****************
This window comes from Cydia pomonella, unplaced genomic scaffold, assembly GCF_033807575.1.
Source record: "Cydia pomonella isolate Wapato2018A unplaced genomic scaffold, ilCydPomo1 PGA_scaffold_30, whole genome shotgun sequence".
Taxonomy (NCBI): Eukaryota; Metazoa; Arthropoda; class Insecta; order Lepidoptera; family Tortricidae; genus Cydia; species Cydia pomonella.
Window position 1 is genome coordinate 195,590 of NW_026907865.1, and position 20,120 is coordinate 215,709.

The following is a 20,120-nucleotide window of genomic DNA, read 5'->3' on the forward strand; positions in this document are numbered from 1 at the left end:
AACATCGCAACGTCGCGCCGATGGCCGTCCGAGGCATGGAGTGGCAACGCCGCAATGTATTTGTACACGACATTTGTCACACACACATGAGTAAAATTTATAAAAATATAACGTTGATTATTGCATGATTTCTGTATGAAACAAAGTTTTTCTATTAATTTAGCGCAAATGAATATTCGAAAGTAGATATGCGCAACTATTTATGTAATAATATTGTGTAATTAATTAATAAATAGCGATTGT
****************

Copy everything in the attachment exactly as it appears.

This window comes from Cydia pomonella, unplaced genomic scaffold, assembly GCF_033807575.1.
Source record: "Cydia pomonella isolate Wapato2018A unplaced genomic scaffold, ilCydPomo1 PGA_scaffold_30, whole genome shotgun sequence".
Taxonomy (NCBI): Eukaryota; Metazoa; Arthropoda; class Insecta; order Lepidoptera; family Tortricidae; genus Cydia; species Cydia pomonella.
Window position 1 is genome coordinate 195,590 of NW_026907865.1, and position 20,120 is coordinate 215,709.

The following is a 20,120-nucleotide window of genomic DNA, read 5'->3' on the forward strand; positions in this document are numbered from 1 at the left end:
AACATCGCAACGTCGCGCCGATGGCCGTCCGAGGCATGGAGTGGCAACGCCGCAATGTATTTGTACACGACATTTGTCACACACACATGAGTAAAATTTATAAAAATATAACGTTGATTATTGCATGATTTCTGTATGAAACAAAGTTTTTCTATTAATTTAGCGCAAATGAATATTCGAAAGTAGATATGCGCAACTATTTATGTAATAATATTGTGTAATTAATTAATAAATAGCGATTGT